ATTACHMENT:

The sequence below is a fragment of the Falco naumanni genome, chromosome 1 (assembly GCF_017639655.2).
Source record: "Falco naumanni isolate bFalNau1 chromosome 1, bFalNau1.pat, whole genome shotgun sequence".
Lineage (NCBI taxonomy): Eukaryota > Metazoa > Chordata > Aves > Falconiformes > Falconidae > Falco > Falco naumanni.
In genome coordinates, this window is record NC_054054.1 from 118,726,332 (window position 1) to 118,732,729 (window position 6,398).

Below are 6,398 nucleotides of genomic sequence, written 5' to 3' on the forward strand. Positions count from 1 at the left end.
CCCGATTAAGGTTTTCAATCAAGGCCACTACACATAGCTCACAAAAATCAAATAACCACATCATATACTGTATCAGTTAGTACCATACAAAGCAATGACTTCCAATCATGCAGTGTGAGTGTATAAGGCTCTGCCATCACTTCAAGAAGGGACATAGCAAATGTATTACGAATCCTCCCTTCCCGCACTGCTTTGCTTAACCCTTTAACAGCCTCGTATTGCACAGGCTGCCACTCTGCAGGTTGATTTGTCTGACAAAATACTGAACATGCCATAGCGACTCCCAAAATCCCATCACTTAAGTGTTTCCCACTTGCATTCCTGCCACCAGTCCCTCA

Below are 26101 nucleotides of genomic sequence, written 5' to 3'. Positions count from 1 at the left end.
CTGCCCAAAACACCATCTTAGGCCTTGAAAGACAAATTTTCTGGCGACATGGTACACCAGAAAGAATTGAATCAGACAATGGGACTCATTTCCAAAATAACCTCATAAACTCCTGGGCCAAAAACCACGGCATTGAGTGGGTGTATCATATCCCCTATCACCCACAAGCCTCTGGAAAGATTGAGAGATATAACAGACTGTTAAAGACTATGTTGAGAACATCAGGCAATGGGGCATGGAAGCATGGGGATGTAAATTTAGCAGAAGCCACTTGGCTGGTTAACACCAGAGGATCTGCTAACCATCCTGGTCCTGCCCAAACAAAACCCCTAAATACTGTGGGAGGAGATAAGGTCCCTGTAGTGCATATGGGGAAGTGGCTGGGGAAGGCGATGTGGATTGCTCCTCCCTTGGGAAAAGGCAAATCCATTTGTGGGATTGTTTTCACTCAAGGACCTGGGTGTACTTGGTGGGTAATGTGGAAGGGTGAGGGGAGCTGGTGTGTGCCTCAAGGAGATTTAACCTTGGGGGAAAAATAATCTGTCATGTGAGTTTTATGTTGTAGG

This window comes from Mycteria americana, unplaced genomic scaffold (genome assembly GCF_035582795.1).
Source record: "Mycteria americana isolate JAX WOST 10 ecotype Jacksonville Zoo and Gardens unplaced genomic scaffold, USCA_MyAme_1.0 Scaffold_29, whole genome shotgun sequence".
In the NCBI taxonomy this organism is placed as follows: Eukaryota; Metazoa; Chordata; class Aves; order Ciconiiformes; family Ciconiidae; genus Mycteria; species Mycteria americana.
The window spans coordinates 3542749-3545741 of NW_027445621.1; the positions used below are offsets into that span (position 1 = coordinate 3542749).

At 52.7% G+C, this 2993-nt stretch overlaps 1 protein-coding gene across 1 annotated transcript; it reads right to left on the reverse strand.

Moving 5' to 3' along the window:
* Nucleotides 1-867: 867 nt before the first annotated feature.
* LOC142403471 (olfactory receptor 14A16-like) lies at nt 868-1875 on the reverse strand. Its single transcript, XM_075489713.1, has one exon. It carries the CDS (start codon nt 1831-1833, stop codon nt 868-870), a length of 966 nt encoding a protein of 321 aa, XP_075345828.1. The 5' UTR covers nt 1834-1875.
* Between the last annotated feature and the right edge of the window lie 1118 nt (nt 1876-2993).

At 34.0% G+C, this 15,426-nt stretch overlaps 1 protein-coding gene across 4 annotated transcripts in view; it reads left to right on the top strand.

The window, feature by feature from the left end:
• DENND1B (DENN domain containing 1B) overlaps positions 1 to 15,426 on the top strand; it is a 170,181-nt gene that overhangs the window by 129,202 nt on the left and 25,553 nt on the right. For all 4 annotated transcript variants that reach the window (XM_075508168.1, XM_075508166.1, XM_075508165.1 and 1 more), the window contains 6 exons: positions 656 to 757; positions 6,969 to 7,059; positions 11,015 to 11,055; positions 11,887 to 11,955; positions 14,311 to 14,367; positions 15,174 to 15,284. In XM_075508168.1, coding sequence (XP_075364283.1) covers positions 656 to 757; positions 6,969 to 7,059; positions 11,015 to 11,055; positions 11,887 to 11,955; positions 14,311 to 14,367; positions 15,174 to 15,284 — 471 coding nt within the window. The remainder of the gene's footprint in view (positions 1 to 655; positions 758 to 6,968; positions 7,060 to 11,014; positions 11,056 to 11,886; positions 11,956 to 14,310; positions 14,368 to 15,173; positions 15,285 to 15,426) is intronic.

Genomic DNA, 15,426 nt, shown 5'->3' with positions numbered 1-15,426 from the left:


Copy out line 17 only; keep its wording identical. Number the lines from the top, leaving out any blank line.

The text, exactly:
* Between the last annotated feature and the right edge of the window lie 1118 nt (nt 1876-2993).